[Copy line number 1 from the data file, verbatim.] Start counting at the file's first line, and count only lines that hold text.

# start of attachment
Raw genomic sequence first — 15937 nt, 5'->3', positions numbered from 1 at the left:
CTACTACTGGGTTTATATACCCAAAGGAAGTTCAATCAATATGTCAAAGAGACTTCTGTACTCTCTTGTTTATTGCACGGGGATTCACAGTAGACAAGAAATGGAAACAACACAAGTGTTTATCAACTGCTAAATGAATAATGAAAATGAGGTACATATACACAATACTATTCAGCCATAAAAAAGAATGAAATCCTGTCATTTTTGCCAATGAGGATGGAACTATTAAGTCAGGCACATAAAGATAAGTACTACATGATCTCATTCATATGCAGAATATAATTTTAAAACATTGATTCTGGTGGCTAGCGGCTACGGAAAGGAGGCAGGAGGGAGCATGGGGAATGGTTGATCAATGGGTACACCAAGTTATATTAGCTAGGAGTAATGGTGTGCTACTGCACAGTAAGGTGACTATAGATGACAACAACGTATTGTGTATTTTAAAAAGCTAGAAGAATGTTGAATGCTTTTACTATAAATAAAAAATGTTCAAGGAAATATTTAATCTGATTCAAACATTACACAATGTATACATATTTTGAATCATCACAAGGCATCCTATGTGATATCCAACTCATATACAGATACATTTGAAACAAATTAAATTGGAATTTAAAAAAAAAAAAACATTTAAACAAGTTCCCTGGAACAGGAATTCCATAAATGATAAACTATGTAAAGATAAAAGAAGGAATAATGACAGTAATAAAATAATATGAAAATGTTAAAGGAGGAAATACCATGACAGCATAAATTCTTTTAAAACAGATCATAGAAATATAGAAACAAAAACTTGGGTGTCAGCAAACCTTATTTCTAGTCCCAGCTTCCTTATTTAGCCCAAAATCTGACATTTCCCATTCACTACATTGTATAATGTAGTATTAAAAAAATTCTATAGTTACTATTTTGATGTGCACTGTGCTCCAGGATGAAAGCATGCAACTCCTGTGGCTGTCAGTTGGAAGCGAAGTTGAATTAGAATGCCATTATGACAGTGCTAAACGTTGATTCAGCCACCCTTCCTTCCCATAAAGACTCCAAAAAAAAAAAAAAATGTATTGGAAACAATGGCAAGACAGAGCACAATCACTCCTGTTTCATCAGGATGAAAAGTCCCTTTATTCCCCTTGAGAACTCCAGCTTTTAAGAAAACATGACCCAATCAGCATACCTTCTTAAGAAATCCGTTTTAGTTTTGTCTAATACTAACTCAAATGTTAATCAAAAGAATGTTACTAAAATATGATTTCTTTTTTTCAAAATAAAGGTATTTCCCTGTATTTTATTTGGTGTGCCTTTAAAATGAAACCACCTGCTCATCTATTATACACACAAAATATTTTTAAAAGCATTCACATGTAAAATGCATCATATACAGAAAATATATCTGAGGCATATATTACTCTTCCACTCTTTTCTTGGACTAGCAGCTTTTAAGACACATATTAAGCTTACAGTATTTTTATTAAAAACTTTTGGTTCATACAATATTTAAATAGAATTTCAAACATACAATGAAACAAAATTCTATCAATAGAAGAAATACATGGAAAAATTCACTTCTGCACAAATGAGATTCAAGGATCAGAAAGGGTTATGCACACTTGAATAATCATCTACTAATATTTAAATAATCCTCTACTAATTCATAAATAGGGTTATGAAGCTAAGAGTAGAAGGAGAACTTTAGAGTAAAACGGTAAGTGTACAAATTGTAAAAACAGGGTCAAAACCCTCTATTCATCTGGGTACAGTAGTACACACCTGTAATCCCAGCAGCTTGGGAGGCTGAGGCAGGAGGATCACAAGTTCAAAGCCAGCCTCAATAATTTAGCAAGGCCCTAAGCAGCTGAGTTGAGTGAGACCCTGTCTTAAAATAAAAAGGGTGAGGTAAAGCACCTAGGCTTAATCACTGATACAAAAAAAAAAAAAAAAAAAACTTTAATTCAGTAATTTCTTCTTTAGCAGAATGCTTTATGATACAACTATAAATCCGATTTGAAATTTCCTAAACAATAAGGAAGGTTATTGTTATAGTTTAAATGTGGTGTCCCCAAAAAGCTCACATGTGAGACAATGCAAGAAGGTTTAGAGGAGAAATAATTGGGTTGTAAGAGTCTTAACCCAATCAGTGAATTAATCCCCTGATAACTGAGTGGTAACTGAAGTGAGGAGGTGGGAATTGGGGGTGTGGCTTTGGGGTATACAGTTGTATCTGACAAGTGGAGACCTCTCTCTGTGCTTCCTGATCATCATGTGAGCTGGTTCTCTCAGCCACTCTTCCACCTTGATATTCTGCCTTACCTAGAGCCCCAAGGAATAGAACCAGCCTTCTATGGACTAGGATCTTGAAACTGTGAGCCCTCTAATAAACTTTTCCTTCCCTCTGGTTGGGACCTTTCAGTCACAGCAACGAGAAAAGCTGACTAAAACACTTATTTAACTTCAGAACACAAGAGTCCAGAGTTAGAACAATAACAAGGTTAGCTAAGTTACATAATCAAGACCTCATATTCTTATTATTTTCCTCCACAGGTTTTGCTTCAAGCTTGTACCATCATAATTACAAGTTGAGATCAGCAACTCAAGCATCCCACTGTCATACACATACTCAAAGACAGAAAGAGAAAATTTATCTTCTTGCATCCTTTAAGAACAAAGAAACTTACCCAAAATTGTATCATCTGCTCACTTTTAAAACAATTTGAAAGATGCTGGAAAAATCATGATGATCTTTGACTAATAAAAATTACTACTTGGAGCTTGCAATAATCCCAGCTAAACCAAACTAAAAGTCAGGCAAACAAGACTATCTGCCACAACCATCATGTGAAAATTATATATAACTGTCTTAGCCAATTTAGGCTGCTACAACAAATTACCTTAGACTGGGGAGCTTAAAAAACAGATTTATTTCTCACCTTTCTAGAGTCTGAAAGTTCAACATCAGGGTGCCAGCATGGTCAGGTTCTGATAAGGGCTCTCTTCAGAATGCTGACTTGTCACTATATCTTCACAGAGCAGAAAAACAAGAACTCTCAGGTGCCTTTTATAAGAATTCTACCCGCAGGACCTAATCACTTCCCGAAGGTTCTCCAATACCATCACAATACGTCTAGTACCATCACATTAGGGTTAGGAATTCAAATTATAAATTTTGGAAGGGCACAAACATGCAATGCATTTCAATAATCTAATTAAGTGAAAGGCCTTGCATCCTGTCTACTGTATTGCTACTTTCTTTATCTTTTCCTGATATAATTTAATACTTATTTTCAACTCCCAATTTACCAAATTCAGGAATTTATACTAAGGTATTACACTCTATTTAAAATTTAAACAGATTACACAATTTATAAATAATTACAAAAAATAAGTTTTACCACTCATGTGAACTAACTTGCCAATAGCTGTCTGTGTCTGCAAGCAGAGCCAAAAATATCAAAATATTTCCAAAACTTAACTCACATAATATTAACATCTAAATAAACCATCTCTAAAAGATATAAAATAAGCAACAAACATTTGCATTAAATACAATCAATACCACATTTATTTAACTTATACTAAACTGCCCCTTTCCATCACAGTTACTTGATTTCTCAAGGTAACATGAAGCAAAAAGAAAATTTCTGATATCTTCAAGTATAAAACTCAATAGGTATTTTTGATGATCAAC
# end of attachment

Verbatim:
Raw genomic sequence first — 15937 nt, 5'->3', positions numbered from 1 at the left: